As an Indigenous child growing up in the 1960s I experienced racism first hand, especially when I started going to a public school in Midland, Ontario. Name calling directed at me by non-native classmates such as dirty savage, wagon burner, scalper, rapist, mongrel, devil worshiper, pagan and heathen are just some of the names etched in my mind from fifty plus years ago.
Needless to say, I was not only hurt but shocked by those derogatory terms. They were all totally alien to me. I remember thinking that the parents of these students must be very racist.
Forgiven but not forgotten, I would have hoped that those students of that time would have learned that racism has no place in a multi-national country such as Canada. Sadly, white superiority has held its ground for many. In short, even in 2017 racism is alive and well.
Lest it be thought that I have misgivings and adversity towards my non-scone brothers and sisters from other mothers (Non-Native), such is not the case, I have come to know many non-Native people of all walks of life who have taken the time learn about the plight and struggles of the Indigenous people, and as a result support us in seeking moral justice, especially racial intolerance.
Racism in Canada? Don’t take my word for it. There is a collective denial by most of the Canadian public that there little or no racism in the country. Ask the average person on the street. Better still ask an Indigenous person if he or she has ever experienced racism or discrimination. Chances are it may have happened, either subtly or outright. An example would be first come, but last served in a restaurant.
Only after hearing or reading such testimony, you will be more inclined to believe and recognize that racism is everywhere, not only towards Aboriginal peoples but also other minorities! We don’t have an Indigenous problem; we don’t have a black problem; we don’t have an Asian problem, we have a white problem.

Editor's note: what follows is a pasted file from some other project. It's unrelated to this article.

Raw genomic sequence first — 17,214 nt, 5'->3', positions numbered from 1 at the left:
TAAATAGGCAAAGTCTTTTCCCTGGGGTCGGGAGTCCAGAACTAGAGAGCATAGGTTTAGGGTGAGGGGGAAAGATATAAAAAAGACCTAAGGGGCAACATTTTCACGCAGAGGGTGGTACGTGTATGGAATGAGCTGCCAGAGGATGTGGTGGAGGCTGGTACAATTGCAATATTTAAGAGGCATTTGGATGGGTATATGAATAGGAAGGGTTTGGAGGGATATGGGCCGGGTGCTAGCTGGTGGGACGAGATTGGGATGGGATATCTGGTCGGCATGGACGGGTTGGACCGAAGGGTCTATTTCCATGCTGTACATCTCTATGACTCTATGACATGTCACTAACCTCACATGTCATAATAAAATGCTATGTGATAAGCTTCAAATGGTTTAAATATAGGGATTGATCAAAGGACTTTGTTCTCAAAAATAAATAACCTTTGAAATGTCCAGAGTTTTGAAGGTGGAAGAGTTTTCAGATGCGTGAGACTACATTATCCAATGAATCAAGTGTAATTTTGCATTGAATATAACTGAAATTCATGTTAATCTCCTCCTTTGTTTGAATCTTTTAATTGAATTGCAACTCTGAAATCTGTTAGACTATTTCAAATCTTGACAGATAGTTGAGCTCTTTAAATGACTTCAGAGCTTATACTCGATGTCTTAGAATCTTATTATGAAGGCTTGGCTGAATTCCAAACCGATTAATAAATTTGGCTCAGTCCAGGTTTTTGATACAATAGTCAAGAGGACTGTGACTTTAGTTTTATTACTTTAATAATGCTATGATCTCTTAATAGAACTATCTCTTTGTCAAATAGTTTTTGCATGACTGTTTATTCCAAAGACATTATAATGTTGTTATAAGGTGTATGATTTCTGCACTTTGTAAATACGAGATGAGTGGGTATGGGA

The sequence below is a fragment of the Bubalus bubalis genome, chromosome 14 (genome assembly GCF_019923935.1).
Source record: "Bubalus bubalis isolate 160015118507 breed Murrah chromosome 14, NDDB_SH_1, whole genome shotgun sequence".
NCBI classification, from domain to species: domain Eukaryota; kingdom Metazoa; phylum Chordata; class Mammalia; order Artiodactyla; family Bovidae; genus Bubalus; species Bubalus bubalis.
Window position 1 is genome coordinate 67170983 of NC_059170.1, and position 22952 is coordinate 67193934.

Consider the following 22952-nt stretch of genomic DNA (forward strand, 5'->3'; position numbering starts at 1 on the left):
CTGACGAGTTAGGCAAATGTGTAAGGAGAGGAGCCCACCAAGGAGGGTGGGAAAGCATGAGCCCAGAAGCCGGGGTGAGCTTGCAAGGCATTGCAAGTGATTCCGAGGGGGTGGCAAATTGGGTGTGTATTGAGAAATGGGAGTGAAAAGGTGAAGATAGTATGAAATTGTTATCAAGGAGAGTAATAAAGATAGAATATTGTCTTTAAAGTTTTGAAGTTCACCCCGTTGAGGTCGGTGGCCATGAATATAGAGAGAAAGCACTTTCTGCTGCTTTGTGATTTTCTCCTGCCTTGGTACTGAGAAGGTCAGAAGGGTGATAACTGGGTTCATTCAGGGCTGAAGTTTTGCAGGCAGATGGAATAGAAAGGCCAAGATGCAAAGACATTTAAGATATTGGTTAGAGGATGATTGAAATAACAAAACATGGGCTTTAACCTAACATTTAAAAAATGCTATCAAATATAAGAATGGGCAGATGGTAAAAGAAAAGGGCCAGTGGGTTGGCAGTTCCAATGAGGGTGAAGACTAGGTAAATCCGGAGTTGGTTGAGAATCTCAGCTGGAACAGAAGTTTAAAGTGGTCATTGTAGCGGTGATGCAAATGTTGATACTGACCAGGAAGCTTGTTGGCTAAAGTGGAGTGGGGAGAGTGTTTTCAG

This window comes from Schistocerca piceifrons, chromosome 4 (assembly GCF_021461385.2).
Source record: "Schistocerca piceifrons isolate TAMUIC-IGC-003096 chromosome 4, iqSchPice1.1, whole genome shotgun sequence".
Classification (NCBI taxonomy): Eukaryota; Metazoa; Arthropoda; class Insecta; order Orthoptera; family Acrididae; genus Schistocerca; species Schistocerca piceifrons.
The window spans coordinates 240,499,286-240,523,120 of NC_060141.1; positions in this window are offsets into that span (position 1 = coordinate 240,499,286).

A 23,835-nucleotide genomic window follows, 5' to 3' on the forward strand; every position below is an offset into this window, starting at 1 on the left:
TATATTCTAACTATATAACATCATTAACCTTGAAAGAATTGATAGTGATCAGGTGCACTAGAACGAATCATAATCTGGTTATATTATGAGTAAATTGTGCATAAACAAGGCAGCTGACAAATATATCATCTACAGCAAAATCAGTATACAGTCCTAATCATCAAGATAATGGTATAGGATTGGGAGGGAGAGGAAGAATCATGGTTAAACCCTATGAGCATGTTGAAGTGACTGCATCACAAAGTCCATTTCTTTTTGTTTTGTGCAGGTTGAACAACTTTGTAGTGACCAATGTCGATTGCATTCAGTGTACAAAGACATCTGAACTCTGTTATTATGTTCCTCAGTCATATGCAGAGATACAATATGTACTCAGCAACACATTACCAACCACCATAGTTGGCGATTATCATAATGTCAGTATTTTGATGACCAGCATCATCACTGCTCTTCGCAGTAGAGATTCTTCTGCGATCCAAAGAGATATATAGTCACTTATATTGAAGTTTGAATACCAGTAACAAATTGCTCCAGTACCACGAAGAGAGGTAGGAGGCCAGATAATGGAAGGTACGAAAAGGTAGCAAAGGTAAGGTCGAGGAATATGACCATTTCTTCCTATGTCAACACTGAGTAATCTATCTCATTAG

Racism begins at home. If the parents or grandparents are intolerant of other races, the children may follow that negative attitude. Outside the home, the education system is a little more subtle, in that it only teaches about the accomplishments of the white race; accomplishments for people of color are trivialized or simply disregarded. Promotions, in businesses, police services and military are very rarely made.
Racism can also be found within the judicial system, for examples, policing, courts, defense attorneys, crown attorneys, judges, jury selection, provincial (i.e. former Ontario Premier Mike Harris) and federal governments, (i.e. former Canadian Prime Minister Stephen Harper, and more recently U.S.A. President Donald Trump), hospitals, entertainment companies, restaurants, clubs, universities, colleges, high schools, public schools, employment agencies, child care agencies, health care agencies, and corporations, to name but a few examples of systemic and outright racism.
Regarding racism within the Canadian judicial system Robynne Susan Neugebauer’s CRIMINAL INJUSTICE – Racism in the Criminal Justice System ( Canadian Scholars’ Press, Jan 1, 2000 – Social Science – 374 pages) is an excellent source to find out much racism there is in the Canadian judicial system. The book “examines racism within the process of criminal justice.The contributors to this anthology argue that the differential treatment of people of colour and First Nations peoples is due to systemic racism within all levels of the criminal justice system, which serves these dominant classes.”
“Ideological and cultural changes are preconditions for the success of anti-racist policies and practices within the criminal justice system and within other state institutions. Recommendations for transformations in justice policy and practice are provided. Robynne Neugebauer is Assistant Professor in Sociology at York University. Her research and teaching focus on criminology, policing, inequality in criminal justice, and wife assault.
It is only through open discussions about racism and collective actions by both the victim and victimizer that racism can be learned and reduced. Racism will never be eliminated. I am hoping to be one of the speakers at an Anti-racism conference at the University of Toronto sometime this spring. My focus will be on how we, in the spirit of brother-hood and sister-hood, can all help to make anti-racism work. I will keep you posted.
It’s been an interesting couple of years for me since getting elected in 2019, and then my unceremonious exit from...